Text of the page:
I have a 23-year-old client with Osteogenesis Imperfecta (I think Type 1). His last fracture was at the age of 15. I am having trouble finding specific exercise guidelines for this condition, besides those for Osteoporosis/Osteopenia. I know for Osteoporosis that spinal flexion and seated hip abduction/adduction machine use is generally counterindicated, but do you have more information on this? His goal is to improve upper body visible muscle mass and lose fat (particularly abdominal). He is not interested in swimming or doing any lower body resistance exercise. Also, he has never gotten a bone density test because he is under the impression that it is invasive and/or painful.
I agree that there is little information available with regards to exercise prescription and osteogenesis imperfecta. The sparse information that does exist tends to be very general advice rather than any specific exercise considerations.
If your client is suffering from a mild form of O.I. then it could be either Type I or Type IV. The difference if that Type I is a deficiency of the right type of collagen, whereas Type IV is if the individual has the wrong type of collagen. Although this is significant, it does not really make a difference to how you train them. In this case, the client is 23 and has not had a fracture since the age of 15. It may therefore be that he has grown out of the condition for now. Although his bones may not be as susceptible to fracture as they were, in later life there may be a regression as bone mineral density decreases and the bones become more brittle. For this reason, it is appropriate to consider weight-bearing exercises that strengthen the bones now and decrease the risk of fracture following middle age.
Recommendations for swimming and walking are appropriate for fracture rehabilitation and for individuals not able to participate in more strenuous exercise. In this case, it sounds like your client is better suited to resistance exercise. With regards to general exercise considerations, you have to ask what use an exercise is to the individual. You could just prescribe the upper body bodybuilding exercises that will help your client to reach his goals, but you won’t really be helping him as much as you could. He might not want to train his lower body, but if he wants to resist future fractures, then it is vitally important that you introduce him to functional weight-bearing exercises such as the squat. I would also recommend that the sort of exercises you include increase stress through the bones while maintaining good posture. Press ups, even if they are the last exercise for upper body, will be useful as a functional means of increasing joint and bone strength and may help to prevent an upper body fracture or dislocation following a fall.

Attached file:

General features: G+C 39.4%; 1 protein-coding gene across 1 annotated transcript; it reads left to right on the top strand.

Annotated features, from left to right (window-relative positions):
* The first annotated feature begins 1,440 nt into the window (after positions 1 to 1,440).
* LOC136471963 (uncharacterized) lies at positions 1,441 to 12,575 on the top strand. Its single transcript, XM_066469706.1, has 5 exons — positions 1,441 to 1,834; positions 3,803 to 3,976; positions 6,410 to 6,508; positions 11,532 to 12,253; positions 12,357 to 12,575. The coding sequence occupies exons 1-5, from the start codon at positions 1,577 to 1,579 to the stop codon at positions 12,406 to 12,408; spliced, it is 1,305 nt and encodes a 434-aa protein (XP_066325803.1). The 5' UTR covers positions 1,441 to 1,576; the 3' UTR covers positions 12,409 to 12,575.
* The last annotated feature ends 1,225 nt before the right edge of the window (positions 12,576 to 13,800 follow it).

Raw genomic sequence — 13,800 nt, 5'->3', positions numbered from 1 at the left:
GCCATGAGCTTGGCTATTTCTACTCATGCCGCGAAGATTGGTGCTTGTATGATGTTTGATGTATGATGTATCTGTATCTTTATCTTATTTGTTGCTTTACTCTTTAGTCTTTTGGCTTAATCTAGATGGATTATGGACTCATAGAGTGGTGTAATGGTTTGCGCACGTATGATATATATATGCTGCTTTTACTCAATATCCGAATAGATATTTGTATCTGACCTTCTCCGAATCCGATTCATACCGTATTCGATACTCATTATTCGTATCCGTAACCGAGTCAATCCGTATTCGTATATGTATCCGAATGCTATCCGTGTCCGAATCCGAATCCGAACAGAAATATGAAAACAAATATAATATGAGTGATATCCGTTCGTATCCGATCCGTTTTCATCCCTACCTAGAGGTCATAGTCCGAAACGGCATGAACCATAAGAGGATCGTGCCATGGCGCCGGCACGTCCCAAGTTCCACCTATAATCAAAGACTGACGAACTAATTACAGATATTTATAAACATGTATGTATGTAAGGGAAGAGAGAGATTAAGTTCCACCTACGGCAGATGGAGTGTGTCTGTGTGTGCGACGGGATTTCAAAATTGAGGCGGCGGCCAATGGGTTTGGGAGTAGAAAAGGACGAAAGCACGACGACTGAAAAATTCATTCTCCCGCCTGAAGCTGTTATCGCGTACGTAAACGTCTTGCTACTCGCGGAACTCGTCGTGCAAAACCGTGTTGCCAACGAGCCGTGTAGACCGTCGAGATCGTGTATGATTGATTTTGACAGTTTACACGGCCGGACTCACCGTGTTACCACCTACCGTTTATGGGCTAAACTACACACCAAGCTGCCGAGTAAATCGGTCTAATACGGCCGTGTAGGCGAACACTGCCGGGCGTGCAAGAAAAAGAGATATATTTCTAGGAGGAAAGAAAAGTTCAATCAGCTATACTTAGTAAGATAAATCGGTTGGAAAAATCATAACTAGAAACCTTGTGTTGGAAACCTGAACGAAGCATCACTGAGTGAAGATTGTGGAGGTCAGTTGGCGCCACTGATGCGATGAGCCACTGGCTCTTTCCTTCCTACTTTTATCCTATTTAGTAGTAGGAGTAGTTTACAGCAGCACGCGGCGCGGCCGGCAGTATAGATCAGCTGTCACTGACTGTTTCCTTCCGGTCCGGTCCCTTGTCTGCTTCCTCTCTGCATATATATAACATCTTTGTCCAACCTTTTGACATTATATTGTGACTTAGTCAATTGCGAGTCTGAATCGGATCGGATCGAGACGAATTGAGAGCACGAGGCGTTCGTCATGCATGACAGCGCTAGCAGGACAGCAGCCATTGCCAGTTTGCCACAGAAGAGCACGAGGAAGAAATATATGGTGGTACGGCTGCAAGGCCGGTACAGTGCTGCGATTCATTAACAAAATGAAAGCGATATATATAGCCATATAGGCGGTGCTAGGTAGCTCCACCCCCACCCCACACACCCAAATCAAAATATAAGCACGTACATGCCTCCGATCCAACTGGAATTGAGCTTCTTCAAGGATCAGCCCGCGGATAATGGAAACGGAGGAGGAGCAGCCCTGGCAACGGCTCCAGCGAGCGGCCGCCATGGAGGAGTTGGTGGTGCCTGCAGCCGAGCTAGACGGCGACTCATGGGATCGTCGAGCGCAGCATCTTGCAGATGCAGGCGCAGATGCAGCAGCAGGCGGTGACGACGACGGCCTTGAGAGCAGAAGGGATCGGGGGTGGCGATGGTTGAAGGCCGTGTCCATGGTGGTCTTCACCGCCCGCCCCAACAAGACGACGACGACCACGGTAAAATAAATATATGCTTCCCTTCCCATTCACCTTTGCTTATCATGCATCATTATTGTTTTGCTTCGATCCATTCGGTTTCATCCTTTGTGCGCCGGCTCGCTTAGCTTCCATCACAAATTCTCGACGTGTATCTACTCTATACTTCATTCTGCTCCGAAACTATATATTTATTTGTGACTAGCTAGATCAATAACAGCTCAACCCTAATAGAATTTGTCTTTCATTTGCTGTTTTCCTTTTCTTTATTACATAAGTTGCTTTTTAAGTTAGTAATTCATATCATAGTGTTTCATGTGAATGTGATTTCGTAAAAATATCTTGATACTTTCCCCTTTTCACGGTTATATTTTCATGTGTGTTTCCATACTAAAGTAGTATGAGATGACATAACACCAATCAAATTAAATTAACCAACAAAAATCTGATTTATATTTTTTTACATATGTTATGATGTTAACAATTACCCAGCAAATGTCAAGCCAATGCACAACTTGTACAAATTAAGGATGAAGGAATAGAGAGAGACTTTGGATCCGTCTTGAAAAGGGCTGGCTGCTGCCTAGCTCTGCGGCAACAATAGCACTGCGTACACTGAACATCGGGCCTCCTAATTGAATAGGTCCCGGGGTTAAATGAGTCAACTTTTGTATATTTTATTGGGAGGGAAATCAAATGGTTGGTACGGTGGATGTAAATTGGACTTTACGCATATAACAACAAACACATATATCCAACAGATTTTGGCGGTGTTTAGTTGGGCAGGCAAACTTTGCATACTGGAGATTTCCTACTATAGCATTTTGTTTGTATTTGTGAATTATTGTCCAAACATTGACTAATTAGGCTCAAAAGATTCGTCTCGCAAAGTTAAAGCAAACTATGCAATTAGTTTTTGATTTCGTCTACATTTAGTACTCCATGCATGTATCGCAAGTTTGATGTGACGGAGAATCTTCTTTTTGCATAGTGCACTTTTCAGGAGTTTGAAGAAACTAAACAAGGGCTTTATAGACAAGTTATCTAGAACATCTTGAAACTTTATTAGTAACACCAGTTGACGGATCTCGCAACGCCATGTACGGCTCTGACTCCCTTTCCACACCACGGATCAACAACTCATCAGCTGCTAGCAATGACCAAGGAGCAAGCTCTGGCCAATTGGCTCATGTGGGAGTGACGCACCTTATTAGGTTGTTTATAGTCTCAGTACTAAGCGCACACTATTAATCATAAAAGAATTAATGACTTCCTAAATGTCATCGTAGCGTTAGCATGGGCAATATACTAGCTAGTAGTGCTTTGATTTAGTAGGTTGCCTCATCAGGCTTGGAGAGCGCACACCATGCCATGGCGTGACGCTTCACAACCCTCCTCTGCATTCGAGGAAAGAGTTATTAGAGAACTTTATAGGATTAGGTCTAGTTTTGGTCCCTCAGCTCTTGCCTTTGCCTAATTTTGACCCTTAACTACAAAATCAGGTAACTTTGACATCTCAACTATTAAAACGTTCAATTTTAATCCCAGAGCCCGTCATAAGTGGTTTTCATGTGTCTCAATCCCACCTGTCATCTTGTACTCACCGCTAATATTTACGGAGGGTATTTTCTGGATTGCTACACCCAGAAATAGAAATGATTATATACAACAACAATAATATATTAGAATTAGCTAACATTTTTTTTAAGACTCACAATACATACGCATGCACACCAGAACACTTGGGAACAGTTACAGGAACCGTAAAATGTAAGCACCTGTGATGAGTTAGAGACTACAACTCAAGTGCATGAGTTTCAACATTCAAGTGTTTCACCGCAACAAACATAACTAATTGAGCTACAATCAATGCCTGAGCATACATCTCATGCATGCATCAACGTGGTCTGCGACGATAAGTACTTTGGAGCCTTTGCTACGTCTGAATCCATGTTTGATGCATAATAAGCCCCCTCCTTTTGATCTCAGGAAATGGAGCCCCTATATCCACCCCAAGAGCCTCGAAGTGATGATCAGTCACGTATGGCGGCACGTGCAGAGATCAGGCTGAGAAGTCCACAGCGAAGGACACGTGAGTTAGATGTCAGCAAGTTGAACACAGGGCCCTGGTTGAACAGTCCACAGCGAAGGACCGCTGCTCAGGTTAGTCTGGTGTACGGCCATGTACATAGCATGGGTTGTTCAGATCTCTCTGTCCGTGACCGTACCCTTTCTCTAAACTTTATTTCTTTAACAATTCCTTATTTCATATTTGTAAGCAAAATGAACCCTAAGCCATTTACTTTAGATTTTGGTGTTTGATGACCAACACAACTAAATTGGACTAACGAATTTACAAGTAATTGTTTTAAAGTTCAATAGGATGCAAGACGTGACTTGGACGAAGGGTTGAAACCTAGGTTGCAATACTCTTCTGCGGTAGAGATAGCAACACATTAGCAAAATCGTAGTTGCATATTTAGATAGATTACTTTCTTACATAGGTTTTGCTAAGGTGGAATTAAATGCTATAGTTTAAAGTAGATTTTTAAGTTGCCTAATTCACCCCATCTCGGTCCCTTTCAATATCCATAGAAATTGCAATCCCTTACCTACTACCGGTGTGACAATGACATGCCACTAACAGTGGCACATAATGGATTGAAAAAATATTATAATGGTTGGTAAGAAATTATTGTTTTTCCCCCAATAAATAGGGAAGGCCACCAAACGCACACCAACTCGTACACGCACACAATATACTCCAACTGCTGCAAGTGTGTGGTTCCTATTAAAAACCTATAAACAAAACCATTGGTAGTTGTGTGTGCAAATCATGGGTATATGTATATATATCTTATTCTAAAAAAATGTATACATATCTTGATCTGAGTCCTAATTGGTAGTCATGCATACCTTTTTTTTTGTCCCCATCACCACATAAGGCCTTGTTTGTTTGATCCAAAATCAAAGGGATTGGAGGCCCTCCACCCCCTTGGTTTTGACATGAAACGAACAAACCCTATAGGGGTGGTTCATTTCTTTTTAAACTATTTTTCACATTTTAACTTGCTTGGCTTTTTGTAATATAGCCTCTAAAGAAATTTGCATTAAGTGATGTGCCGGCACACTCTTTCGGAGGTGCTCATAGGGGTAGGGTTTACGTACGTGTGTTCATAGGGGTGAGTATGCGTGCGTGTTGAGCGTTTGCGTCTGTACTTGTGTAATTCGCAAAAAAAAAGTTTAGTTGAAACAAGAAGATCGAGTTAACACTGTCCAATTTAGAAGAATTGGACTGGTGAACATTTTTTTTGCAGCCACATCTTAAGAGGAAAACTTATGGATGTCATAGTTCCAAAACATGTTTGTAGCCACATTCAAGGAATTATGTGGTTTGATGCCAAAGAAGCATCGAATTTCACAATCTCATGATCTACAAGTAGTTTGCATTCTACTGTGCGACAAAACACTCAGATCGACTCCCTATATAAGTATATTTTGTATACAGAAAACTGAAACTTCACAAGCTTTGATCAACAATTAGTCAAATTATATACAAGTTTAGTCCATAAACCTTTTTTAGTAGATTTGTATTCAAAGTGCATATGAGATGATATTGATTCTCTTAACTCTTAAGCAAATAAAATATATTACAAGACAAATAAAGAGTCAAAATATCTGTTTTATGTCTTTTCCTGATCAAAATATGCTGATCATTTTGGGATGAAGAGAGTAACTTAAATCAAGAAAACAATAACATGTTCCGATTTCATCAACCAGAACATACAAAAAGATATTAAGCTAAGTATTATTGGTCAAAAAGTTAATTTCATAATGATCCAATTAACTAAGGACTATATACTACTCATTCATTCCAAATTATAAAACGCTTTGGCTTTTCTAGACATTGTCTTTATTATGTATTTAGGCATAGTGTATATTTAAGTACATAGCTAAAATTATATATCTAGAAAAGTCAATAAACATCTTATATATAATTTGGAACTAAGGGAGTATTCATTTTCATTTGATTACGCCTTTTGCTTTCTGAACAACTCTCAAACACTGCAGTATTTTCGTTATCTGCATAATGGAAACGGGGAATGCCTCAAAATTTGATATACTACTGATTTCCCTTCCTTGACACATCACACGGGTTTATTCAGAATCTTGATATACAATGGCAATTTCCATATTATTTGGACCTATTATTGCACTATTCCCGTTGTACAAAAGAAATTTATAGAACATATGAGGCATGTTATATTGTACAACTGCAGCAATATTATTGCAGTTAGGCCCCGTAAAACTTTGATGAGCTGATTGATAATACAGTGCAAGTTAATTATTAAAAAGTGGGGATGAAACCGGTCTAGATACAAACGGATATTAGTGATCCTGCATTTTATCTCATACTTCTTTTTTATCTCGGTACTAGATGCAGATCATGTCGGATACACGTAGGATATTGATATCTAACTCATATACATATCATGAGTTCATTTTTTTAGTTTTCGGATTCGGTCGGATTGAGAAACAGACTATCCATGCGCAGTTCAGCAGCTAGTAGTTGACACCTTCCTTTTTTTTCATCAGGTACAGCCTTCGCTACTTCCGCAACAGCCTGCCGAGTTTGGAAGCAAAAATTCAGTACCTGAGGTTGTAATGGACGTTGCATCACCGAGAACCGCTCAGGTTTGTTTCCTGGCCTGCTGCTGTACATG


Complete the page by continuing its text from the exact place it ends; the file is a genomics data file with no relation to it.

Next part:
As well as promoting bone strength, individuals with O.I. also tend to suffer from joint laxity. For this reason, you should consider exercises that will strengthen the joints through a normal range of motion. I do not want to list eight exercises you should use exclusively in your program, but I will recommend that you utilize functional movements that promote joint integrity and stress the bones through normal postures. Obviously, you need to work with your client in terms of his capabilities. You should start with high repetition sets and aim to reduce reps and increase resistance over a period of several months.
In conjunction with the exercise program, you should also make recommendations to your client regarding proper nutrition. Although most dietary advice tends to concentrate on the importance of a balanced diet, you need to make your recommendations according to the foods your client is best suited to. In particular, you need to ensure he is getting adequate amounts of protein and the bone minerals. The proteins should cover all the essential amino acids and be taken in at regular periods throughout the day.
Finally, a key concern for clients with O.I. is posture. You should carry out a thorough postural and movement-based analysis and ensure that you correct any misalignments before commencing resistance training. It is imperative that your client train efficiently without overstressing any particular bone or joint. There is a vast array of exercises available on the PT on the NET Exercise Library, and your client would benefit from a holistic, functional, resistance-based program. To assist with his fat loss, you can prescribe cardiovascular exercise as you see appropriate. It would be useful to monitor bone mineral density on a yearly basis. The test is not intrusive and only involves lying still for a couple of minutes while the machine moves around above the body.